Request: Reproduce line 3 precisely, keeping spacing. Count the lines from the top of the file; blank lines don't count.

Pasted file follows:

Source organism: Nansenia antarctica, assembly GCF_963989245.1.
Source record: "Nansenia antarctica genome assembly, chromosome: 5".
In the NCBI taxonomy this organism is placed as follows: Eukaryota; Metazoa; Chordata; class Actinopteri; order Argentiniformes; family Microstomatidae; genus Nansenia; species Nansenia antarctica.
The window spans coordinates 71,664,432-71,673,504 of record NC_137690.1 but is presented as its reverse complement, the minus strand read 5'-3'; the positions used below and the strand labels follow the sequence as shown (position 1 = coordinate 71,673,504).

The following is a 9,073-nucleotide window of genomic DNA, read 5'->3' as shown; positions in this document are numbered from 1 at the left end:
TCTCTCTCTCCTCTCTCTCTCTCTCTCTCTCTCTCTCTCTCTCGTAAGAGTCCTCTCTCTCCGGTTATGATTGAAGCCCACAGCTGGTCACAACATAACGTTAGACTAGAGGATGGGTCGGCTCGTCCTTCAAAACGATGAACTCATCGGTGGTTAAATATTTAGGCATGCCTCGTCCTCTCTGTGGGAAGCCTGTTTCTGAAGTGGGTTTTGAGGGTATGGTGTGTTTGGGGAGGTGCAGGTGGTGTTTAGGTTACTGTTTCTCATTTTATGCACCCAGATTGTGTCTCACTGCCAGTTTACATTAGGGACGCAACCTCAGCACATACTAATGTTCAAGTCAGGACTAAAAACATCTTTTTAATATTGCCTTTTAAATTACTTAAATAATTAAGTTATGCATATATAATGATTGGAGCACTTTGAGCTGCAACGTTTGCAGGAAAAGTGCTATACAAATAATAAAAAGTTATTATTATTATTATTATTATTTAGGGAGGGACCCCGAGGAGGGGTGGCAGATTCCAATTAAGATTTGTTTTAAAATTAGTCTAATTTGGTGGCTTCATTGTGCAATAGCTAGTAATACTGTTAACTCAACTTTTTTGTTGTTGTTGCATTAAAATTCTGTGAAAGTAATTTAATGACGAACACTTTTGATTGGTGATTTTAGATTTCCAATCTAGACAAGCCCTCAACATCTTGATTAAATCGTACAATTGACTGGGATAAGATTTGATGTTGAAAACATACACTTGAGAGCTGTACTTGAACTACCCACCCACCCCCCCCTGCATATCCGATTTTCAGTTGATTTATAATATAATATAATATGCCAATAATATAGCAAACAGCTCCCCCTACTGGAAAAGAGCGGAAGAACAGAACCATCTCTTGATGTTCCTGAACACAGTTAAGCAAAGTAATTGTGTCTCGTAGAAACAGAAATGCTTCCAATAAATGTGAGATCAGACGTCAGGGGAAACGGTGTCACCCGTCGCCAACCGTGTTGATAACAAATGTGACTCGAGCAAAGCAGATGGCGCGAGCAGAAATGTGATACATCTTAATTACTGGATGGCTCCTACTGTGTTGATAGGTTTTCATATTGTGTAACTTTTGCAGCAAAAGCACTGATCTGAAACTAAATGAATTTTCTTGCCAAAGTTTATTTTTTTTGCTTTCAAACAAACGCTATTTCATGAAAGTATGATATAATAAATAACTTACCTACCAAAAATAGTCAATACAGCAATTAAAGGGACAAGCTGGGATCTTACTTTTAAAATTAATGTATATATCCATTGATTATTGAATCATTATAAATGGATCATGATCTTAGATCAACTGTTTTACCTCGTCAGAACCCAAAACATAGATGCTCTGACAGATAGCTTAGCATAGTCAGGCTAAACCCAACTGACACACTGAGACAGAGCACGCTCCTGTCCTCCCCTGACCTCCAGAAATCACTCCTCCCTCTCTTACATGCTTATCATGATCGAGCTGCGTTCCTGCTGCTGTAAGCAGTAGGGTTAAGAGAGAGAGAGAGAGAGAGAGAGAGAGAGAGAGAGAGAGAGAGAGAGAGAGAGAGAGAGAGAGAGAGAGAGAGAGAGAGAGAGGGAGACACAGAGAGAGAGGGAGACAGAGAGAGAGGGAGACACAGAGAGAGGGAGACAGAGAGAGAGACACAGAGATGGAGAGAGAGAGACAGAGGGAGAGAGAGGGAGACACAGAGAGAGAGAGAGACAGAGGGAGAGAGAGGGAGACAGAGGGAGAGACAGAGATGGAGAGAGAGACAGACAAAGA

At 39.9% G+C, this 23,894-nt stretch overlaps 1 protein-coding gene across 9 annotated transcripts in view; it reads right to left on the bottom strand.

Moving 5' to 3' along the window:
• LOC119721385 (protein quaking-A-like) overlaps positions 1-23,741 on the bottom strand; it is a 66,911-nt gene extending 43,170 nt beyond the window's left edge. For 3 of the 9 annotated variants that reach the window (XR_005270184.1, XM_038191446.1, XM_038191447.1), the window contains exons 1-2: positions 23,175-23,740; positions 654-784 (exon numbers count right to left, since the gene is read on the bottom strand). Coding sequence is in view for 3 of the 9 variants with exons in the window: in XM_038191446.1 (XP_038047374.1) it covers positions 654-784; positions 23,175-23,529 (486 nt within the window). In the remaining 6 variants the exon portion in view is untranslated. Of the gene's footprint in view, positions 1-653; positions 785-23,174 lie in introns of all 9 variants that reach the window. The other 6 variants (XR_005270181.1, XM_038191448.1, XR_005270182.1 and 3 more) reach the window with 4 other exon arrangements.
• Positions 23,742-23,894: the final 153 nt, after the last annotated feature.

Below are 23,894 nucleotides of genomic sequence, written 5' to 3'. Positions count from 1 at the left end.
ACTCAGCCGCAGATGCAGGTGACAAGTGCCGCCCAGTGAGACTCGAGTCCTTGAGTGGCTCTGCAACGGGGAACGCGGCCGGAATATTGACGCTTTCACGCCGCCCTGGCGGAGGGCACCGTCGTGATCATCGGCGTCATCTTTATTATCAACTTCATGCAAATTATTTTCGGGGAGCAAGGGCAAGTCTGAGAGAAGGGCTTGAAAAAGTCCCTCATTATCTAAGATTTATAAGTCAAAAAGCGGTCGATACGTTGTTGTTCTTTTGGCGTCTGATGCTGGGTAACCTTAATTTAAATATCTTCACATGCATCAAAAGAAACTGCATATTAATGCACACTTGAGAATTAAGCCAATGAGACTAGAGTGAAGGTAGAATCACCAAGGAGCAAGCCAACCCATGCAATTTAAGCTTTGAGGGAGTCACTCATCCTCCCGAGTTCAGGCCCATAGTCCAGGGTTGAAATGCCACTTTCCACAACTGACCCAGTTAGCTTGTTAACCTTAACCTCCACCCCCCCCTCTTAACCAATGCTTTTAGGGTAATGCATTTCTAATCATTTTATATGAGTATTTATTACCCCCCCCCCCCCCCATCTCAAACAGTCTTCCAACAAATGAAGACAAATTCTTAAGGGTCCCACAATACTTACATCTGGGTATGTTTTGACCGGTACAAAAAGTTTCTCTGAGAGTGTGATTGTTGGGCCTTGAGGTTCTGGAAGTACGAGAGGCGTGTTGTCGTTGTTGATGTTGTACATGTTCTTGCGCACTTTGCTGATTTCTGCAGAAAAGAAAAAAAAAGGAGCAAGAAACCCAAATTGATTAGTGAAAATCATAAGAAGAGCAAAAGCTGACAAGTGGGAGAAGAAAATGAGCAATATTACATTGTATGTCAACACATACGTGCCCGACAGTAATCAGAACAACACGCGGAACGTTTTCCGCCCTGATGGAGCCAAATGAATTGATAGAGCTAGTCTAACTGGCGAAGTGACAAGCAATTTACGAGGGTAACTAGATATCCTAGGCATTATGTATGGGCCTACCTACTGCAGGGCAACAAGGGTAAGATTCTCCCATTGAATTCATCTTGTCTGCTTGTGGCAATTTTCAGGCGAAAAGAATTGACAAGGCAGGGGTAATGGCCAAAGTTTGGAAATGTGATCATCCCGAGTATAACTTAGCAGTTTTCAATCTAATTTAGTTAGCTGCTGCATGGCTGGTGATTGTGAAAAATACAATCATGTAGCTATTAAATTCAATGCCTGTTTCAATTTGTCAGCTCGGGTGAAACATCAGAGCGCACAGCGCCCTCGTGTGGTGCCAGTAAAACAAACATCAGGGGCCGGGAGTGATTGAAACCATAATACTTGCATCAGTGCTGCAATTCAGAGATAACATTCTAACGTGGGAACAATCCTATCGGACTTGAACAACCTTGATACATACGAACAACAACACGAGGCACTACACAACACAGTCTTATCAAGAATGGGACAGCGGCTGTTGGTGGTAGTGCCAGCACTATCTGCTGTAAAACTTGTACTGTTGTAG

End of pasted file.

In the NCBI taxonomy this organism is placed as follows: Eukaryota; Metazoa; Chordata; class Actinopteri; order Argentiniformes; family Microstomatidae; genus Nansenia; species Nansenia antarctica.